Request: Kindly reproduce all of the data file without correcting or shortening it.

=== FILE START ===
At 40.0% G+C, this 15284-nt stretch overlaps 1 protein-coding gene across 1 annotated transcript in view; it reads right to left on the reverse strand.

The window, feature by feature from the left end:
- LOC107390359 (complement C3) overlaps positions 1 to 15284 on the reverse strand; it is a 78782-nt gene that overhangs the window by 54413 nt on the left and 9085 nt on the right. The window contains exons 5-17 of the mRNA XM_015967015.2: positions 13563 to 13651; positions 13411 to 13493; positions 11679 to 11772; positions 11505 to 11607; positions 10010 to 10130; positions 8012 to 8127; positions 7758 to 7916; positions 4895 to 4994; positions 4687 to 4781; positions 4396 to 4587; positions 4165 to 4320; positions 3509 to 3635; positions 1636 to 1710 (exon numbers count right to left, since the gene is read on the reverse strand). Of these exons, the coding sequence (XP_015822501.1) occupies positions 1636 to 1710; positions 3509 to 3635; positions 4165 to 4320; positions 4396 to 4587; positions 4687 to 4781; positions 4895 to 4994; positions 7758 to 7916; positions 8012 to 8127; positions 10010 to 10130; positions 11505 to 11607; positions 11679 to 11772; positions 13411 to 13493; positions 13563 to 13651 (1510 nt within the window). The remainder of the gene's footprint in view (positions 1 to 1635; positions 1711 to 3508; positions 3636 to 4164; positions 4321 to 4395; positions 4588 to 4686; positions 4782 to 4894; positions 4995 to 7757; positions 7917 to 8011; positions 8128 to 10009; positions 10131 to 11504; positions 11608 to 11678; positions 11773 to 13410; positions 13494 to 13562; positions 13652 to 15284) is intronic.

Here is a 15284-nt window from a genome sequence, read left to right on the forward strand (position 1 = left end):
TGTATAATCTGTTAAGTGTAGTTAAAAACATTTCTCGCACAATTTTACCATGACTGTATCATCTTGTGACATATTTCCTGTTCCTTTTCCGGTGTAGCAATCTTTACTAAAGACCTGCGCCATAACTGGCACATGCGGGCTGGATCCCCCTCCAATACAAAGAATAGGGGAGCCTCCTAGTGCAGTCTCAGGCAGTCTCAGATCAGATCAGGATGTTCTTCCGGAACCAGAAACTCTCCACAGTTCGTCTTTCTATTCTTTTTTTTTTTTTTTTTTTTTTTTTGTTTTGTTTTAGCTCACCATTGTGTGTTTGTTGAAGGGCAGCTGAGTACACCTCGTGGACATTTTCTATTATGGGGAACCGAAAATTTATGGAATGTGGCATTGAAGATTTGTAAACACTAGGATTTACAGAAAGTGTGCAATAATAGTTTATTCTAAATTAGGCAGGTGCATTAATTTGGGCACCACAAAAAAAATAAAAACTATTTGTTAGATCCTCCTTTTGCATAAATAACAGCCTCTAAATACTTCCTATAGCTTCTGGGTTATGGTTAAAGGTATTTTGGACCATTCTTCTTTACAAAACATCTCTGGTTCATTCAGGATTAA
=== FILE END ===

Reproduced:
At 40.0% G+C, this 15284-nt stretch overlaps 1 protein-coding gene across 1 annotated transcript in view; it reads right to left on the reverse strand.

The window, feature by feature from the left end:
- LOC107390359 (complement C3) overlaps positions 1 to 15284 on the reverse strand; it is a 78782-nt gene that overhangs the window by 54413 nt on the left and 9085 nt on the right. The window contains exons 5-17 of the mRNA XM_015967015.2: positions 13563 to 13651; positions 13411 to 13493; positions 11679 to 11772; positions 11505 to 11607; positions 10010 to 10130; positions 8012 to 8127; positions 7758 to 7916; positions 4895 to 4994; positions 4687 to 4781; positions 4396 to 4587; positions 4165 to 4320; positions 3509 to 3635; positions 1636 to 1710 (exon numbers count right to left, since the gene is read on the reverse strand). Of these exons, the coding sequence (XP_015822501.1) occupies positions 1636 to 1710; positions 3509 to 3635; positions 4165 to 4320; positions 4396 to 4587; positions 4687 to 4781; positions 4895 to 4994; positions 7758 to 7916; positions 8012 to 8127; positions 10010 to 10130; positions 11505 to 11607; positions 11679 to 11772; positions 13411 to 13493; positions 13563 to 13651 (1510 nt within the window). The remainder of the gene's footprint in view (positions 1 to 1635; positions 1711 to 3508; positions 3636 to 4164; positions 4321 to 4395; positions 4588 to 4686; positions 4782 to 4894; positions 4995 to 7757; positions 7917 to 8011; positions 8128 to 10009; positions 10131 to 11504; positions 11608 to 11678; positions 11773 to 13410; positions 13494 to 13562; positions 13652 to 15284) is intronic.

Here is a 15284-nt window from a genome sequence, read left to right on the forward strand (position 1 = left end):
TGTATAATCTGTTAAGTGTAGTTAAAAACATTTCTCGCACAATTTTACCATGACTGTATCATCTTGTGACATATTTCCTGTTCCTTTTCCGGTGTAGCAATCTTTACTAAAGACCTGCGCCATAACTGGCACATGCGGGCTGGATCCCCCTCCAATACAAAGAATAGGGGAGCCTCCTAGTGCAGTCTCAGGCAGTCTCAGATCAGATCAGGATGTTCTTCCGGAACCAGAAACTCTCCACAGTTCGTCTTTCTATTCTTTTTTTTTTTTTTTTTTTTTTTTTGTTTTGTTTTAGCTCACCATTGTGTGTTTGTTGAAGGGCAGCTGAGTACACCTCGTGGACATTTTCTATTATGGGGAACCGAAAATTTATGGAATGTGGCATTGAAGATTTGTAAACACTAGGATTTACAGAAAGTGTGCAATAATAGTTTATTCTAAATTAGGCAGGTGCATTAATTTGGGCACCACAAAAAAAATAAAAACTATTTGTTAGATCCTCCTTTTGCATAAATAACAGCCTCTAAATACTTCCTATAGCTTCTGGGTTATGGTTAAAGGTATTTTGGACCATTCTTCTTTACAAAACATCTCTGGTTCATTCAGGATTAA